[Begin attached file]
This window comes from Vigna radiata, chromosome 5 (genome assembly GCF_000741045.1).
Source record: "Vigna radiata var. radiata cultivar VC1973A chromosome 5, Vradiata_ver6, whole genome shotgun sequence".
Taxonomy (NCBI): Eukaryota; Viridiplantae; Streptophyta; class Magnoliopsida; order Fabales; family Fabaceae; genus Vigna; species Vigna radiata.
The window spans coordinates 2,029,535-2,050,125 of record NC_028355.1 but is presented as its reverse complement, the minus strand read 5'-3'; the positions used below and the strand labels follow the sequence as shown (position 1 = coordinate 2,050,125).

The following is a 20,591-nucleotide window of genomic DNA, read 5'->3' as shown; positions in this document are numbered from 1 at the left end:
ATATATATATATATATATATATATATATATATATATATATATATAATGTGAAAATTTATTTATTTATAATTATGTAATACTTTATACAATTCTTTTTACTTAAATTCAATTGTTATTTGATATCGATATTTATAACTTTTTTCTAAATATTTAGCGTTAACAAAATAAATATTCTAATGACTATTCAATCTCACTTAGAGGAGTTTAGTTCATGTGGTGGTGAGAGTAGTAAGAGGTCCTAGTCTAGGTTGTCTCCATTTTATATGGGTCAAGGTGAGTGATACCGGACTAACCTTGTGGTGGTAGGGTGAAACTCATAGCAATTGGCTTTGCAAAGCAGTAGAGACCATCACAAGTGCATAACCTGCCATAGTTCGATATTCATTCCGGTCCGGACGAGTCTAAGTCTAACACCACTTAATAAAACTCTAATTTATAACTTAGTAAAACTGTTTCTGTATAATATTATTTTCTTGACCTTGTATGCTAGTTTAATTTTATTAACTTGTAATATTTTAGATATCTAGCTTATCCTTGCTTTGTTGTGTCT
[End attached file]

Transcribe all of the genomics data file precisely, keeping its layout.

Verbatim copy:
This window comes from Vigna radiata, chromosome 5 (genome assembly GCF_000741045.1).
Source record: "Vigna radiata var. radiata cultivar VC1973A chromosome 5, Vradiata_ver6, whole genome shotgun sequence".
Taxonomy (NCBI): Eukaryota; Viridiplantae; Streptophyta; class Magnoliopsida; order Fabales; family Fabaceae; genus Vigna; species Vigna radiata.
The window spans coordinates 2,029,535-2,050,125 of record NC_028355.1 but is presented as its reverse complement, the minus strand read 5'-3'; the positions used below and the strand labels follow the sequence as shown (position 1 = coordinate 2,050,125).

The following is a 20,591-nucleotide window of genomic DNA, read 5'->3' as shown; positions in this document are numbered from 1 at the left end:
ATATATATATATATATATATATATATATATATATATATATATATAATGTGAAAATTTATTTATTTATAATTATGTAATACTTTATACAATTCTTTTTACTTAAATTCAATTGTTATTTGATATCGATATTTATAACTTTTTTCTAAATATTTAGCGTTAACAAAATAAATATTCTAATGACTATTCAATCTCACTTAGAGGAGTTTAGTTCATGTGGTGGTGAGAGTAGTAAGAGGTCCTAGTCTAGGTTGTCTCCATTTTATATGGGTCAAGGTGAGTGATACCGGACTAACCTTGTGGTGGTAGGGTGAAACTCATAGCAATTGGCTTTGCAAAGCAGTAGAGACCATCACAAGTGCATAACCTGCCATAGTTCGATATTCATTCCGGTCCGGACGAGTCTAAGTCTAACACCACTTAATAAAACTCTAATTTATAACTTAGTAAAACTGTTTCTGTATAATATTATTTTCTTGACCTTGTATGCTAGTTTAATTTTATTAACTTGTAATATTTTAGATATCTAGCTTATCCTTGCTTTGTTGTGTCT